For 70% of consumers, hairdressing appointments are a top form of self-care, with 58% valuing the relationship they have with their hairdresser. Almost 60% of survey respondents say they feel their hairdresser cares for them as a person, with 40% stating they share a bond with their hairdresser that goes beyond the services they provide. According to L’Oréal, hairdressers spend an average of 2,000 hours a year listening to their clients and providing professional, as well as emotional, support. To recognize the work done by hairdressers and offer them the support that they provide for so many, L’Oréal Professionnel has launched the Head Up campaign, a service providing resources for the hairstylist community.
The campaign comes after a survey by L’Oréal found that 65% of hairstylists have experienced anxiety, burnout, or depression during their professional career. The program is accessible to all hair professionals and is completely free of charge, with four educational modules being offered through L’Oréal's YouTube channel. Module 1: Mental Health ABCs—Learn how to recognize stress, anxiety, depression, and burnout in you and your coworkers; Module 2: Self-Care—Learn how to create a routine that works for you; Module 3: Setting Boundaries—Reduce work stress by setting boundaries with L’Oréal’s list of prepared, professional statements and tips; Module 4: Summary & key takeaways.
The program is presented by Hayley Jepson, a colorist who was previously a therapist, and Daniel Mason Jones, L’Oréal Professionnel Business Coach and mental health advocate.
“Hair Stylists offer a service that goes beyond a physical transformation as they care, listen, and are here for us. At L’Oréal Professionnel, it is our duty to raise awareness on their mental health and give them tools to build resilience. We are proud to launch Head Up and we hope that this long-term program will contribute to help the professional Industry,” Anne Machet, International General Manager of L’Oréal Professionnel, tells BeautyMatter.
The program begins by explaining the typical causes of popular mental health conditions and how the brain reacts to these. Jepson and Mason Jones then go on to explain the importance of self-care, and how this can help to ease symptoms of such conditions. The pair outline how regular breaks for self-care, such as taking time out to eat during work, helps to increase the serotonin hormone that accounts for feelings of happiness, ultimately leading to better work for both clients and professionals. The program also goes beyond the salon, explaining ways professionals can stay on top of their mental health at home, through activities such as exercise. For those who may experience mental health symptoms including panic attacks, the program offers information surrounding breathing exercises that are said to help those in distress regain breathing and find a moment of calm. The final element of the course covers boundaries and how to set these out clearly, ensuring the best results for a work-life balance that benefits both clients and professionals.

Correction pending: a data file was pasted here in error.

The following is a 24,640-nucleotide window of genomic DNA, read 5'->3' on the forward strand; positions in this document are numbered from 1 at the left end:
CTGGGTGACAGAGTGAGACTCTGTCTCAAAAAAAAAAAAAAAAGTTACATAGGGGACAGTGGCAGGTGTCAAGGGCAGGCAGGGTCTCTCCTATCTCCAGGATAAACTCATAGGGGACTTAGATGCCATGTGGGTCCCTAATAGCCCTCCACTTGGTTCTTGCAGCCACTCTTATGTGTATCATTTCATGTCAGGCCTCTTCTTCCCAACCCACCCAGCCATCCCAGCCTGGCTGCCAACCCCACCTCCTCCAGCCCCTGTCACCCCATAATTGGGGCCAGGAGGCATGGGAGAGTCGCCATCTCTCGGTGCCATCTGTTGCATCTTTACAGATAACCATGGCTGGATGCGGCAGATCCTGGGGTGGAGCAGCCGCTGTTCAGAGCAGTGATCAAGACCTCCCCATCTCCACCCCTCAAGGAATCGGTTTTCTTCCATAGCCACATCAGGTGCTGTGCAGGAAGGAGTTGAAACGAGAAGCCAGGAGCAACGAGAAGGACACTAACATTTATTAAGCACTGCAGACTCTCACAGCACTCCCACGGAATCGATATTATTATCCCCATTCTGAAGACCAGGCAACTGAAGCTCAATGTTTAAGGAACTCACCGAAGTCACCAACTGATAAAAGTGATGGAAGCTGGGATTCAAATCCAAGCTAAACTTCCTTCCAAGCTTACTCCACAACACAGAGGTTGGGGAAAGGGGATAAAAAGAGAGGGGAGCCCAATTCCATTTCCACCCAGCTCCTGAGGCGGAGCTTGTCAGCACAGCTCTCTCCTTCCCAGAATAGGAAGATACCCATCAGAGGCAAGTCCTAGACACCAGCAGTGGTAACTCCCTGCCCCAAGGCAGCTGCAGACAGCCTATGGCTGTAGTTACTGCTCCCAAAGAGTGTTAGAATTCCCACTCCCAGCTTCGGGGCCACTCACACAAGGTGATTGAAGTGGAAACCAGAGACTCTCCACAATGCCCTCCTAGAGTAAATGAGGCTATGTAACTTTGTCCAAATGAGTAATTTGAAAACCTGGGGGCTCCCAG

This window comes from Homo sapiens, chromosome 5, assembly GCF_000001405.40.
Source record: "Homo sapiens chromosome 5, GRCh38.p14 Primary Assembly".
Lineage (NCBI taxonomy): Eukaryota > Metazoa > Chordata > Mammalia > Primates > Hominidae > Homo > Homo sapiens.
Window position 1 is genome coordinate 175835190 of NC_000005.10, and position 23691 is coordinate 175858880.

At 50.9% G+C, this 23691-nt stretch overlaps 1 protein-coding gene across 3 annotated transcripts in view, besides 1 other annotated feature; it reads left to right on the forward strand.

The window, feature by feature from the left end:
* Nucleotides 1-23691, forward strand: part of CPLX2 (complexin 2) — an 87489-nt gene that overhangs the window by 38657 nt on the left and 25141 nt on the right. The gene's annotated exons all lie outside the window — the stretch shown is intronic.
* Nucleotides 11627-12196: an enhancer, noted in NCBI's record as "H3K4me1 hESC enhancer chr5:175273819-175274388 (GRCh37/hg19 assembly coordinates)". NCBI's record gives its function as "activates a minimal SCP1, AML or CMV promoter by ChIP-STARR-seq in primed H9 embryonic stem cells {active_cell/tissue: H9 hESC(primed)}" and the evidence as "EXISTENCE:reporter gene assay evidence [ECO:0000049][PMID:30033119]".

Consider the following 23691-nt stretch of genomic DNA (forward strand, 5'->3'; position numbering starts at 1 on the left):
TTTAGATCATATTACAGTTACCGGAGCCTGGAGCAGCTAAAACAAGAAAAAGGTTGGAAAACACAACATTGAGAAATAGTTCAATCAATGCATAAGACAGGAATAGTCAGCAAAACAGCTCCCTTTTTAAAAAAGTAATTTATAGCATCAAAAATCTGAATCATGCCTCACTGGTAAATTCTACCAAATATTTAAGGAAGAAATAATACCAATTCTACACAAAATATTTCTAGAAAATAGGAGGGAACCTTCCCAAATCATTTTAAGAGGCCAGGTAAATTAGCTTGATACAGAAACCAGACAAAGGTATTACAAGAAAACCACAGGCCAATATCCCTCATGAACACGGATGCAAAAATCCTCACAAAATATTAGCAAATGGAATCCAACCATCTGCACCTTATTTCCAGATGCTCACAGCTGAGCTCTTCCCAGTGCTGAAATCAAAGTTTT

As part of the campaign, L’Oréal Professionnel has adopted the “twofold” sign, a gesture that signals hope in sign language and is used in yoga to ground oneself. Images of salon professionals partaking in the gesture have been used to promote the campaign. Through the promotional images, L’Oréal Professional encourages other salon workers and freelance hairstylists to share an image of themself practicing the gesture to social media using #HeadUp, in the hopes to promote the campaign and support a wider audience of professionals.
The Head Up campaign is not the first time that L’Oréal Professionnel has supported the mental health of professional beauty workers. During the pandemic, the company created Stand for Pros, an initiative that supported hair professionals with free e-learning and emotional support services. The campaign saw L’Oréal Professionnel freeze all payments from independent hair salons and stylists until business resumed again after the pandemic. It also featured uplifting elements such as a mental health–benefiting daily exercise routine video, created and presented by host Min Kim, giving those out of work something to keep themselves healthy and in high spirits.
“As a hair pro myself, I know how mental health can affect a professional’s personal and professional lives. The struggles it can cause. So, working to create resources for our community on mental health is a true opportunity for me,” adds Daniel Mason Jones. By the end of 2023, L’Oréal Professionnel’s ambition is to train 20,000 hair pros using Head Up Key’s first module, increasing to 100,000 by 2025. All resources are available to access through L’Oréal Professionnel’s website, YouTube, and on the L’Oréal learning platform, Access.
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